New Delhi, Nov 29 (IANS) Hospitality unicorn OYO’s valuation has almost doubled in a year, reaching $10 billion between September 2018 and October 2019, despite significant losses in the financial year ending on March 31.
The losses have reportedly mounted due to the rise in operating expenses fuelled by the company’s aggressive expansion in overseas markets.
Provisional net loss of the company jumped from Rs 360.43 crore in the previous financial year to Rs 2,384.69 crore this year, according to unaudited financials prepared by a valuation expert.
But this did not reduce the growth in the valuation of the company backed by Japanese billionaire Masayoshi San’s Softbank Vision Fund. The major boost came from the $700 million investment made by OYO CEO Ritesh Agarwal in October this year through RA Hospitality Holdings (Cayman).
OYO announced in October that it would raise $1.5 billion in the Series F funding round, whereby RA Hospitality Holdings will infuse approximately $700 million as primary capital in the company, with the balance $800 million being supplemented by other existing investors.
A significant part of the funds will be diverted towards its growth plans in the US market, and in strengthening the company’s position in the vacation rentals business in Europe, the company said.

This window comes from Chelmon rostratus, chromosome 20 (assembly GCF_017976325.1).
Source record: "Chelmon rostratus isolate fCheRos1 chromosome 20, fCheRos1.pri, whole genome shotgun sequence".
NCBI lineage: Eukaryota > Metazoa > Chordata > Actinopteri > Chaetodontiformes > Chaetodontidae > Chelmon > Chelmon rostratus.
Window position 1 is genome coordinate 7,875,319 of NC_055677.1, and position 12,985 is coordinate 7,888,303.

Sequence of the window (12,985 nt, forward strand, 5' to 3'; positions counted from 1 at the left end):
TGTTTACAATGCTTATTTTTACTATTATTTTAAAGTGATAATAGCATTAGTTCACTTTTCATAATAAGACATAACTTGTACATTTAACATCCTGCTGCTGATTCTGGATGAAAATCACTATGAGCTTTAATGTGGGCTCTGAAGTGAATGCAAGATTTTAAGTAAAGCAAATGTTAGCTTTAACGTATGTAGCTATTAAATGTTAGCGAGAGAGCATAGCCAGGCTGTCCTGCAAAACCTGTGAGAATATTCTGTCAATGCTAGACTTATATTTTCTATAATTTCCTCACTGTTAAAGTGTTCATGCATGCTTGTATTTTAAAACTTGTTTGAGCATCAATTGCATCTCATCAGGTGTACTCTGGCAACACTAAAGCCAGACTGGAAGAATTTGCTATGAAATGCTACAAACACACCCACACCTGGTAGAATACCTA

Earlier this year, RA Hospitality Holdings received Competition Commission of India approval to invest $2 billion in OYO.
“In order to facilitate this transaction, Lightspeed Venture Partners and Sequoia, are selling part of their shareholding in OYO to help the founder increase his stake while remaining invested and committed to the company’s long-term mission,” OYO said.
OYO had raised over $1 billion in its last financing round, announced in September 2018, led by SoftBank through SoftBank Vision Fund, with participation from existing investors Lightspeed Venture Partners, Sequoia and Greenoaks Capital and supported by new strategic partners like Airbnb.
OYO is present in over 80 countries. As per the company, it witnessed “3.8x” year-over-year revenue growth in August 2019.
However, the company’s growing losses provoke comparison with the struggling co-sharing workspace company WeWork which recently laid off 2,400 employees following its failed attempt to go public.
This long-anticipated layoff is the biggest move by Japanese technology conglomerate SoftBank Group Corp, which is providing a $9.5 billion lifeline and will soon own about 80 per cent of WeWork’s shares.